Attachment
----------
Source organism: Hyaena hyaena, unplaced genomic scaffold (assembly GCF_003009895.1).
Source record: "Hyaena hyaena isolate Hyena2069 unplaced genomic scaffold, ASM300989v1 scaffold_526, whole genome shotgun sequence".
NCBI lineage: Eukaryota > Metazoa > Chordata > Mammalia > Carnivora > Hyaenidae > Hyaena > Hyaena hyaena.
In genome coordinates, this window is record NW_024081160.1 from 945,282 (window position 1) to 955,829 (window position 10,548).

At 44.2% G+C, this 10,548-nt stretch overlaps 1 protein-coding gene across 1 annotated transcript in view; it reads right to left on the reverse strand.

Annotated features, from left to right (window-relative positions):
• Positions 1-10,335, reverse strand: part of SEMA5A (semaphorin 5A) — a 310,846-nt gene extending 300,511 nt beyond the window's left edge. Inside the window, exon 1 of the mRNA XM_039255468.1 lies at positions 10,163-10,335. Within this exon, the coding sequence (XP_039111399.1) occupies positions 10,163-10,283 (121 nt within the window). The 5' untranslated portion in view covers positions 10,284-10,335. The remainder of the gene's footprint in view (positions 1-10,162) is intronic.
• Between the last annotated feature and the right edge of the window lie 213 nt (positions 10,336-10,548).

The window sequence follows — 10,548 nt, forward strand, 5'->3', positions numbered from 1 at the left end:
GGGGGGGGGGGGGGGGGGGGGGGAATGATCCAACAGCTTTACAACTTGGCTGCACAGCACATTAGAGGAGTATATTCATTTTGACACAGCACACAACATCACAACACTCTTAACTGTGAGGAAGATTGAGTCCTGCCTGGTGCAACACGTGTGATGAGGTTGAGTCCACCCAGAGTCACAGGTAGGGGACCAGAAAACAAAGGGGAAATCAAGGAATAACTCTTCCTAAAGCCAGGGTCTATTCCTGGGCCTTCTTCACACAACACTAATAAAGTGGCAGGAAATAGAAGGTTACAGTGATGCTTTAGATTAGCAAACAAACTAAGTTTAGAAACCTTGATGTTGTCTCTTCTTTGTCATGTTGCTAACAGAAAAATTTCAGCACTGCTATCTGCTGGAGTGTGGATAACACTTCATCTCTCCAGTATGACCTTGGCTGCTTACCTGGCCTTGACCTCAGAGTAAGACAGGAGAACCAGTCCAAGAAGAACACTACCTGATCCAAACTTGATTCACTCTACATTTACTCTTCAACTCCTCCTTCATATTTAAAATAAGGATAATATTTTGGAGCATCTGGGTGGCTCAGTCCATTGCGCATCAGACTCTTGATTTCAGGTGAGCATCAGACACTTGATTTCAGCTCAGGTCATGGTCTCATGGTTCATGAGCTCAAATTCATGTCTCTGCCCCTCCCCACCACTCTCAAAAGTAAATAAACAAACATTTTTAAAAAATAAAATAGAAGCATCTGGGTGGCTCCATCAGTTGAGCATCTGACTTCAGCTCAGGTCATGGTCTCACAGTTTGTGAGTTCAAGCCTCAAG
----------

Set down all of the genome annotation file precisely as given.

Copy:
Source organism: Hyaena hyaena, unplaced genomic scaffold (assembly GCF_003009895.1).
Source record: "Hyaena hyaena isolate Hyena2069 unplaced genomic scaffold, ASM300989v1 scaffold_526, whole genome shotgun sequence".
NCBI lineage: Eukaryota > Metazoa > Chordata > Mammalia > Carnivora > Hyaenidae > Hyaena > Hyaena hyaena.
In genome coordinates, this window is record NW_024081160.1 from 945,282 (window position 1) to 955,829 (window position 10,548).

At 44.2% G+C, this 10,548-nt stretch overlaps 1 protein-coding gene across 1 annotated transcript in view; it reads right to left on the reverse strand.

Annotated features, from left to right (window-relative positions):
• Positions 1-10,335, reverse strand: part of SEMA5A (semaphorin 5A) — a 310,846-nt gene extending 300,511 nt beyond the window's left edge. Inside the window, exon 1 of the mRNA XM_039255468.1 lies at positions 10,163-10,335. Within this exon, the coding sequence (XP_039111399.1) occupies positions 10,163-10,283 (121 nt within the window). The 5' untranslated portion in view covers positions 10,284-10,335. The remainder of the gene's footprint in view (positions 1-10,162) is intronic.
• Between the last annotated feature and the right edge of the window lie 213 nt (positions 10,336-10,548).

The window sequence follows — 10,548 nt, forward strand, 5'->3', positions numbered from 1 at the left end:
GGGGGGGGGGGGGGGGGGGGGGGAATGATCCAACAGCTTTACAACTTGGCTGCACAGCACATTAGAGGAGTATATTCATTTTGACACAGCACACAACATCACAACACTCTTAACTGTGAGGAAGATTGAGTCCTGCCTGGTGCAACACGTGTGATGAGGTTGAGTCCACCCAGAGTCACAGGTAGGGGACCAGAAAACAAAGGGGAAATCAAGGAATAACTCTTCCTAAAGCCAGGGTCTATTCCTGGGCCTTCTTCACACAACACTAATAAAGTGGCAGGAAATAGAAGGTTACAGTGATGCTTTAGATTAGCAAACAAACTAAGTTTAGAAACCTTGATGTTGTCTCTTCTTTGTCATGTTGCTAACAGAAAAATTTCAGCACTGCTATCTGCTGGAGTGTGGATAACACTTCATCTCTCCAGTATGACCTTGGCTGCTTACCTGGCCTTGACCTCAGAGTAAGACAGGAGAACCAGTCCAAGAAGAACACTACCTGATCCAAACTTGATTCACTCTACATTTACTCTTCAACTCCTCCTTCATATTTAAAATAAGGATAATATTTTGGAGCATCTGGGTGGCTCAGTCCATTGCGCATCAGACTCTTGATTTCAGGTGAGCATCAGACACTTGATTTCAGCTCAGGTCATGGTCTCATGGTTCATGAGCTCAAATTCATGTCTCTGCCCCTCCCCACCACTCTCAAAAGTAAATAAACAAACATTTTTAAAAAATAAAATAGAAGCATCTGGGTGGCTCCATCAGTTGAGCATCTGACTTCAGCTCAGGTCATGGTCTCACAGTTTGTGAGTTCAAGCCTCAAG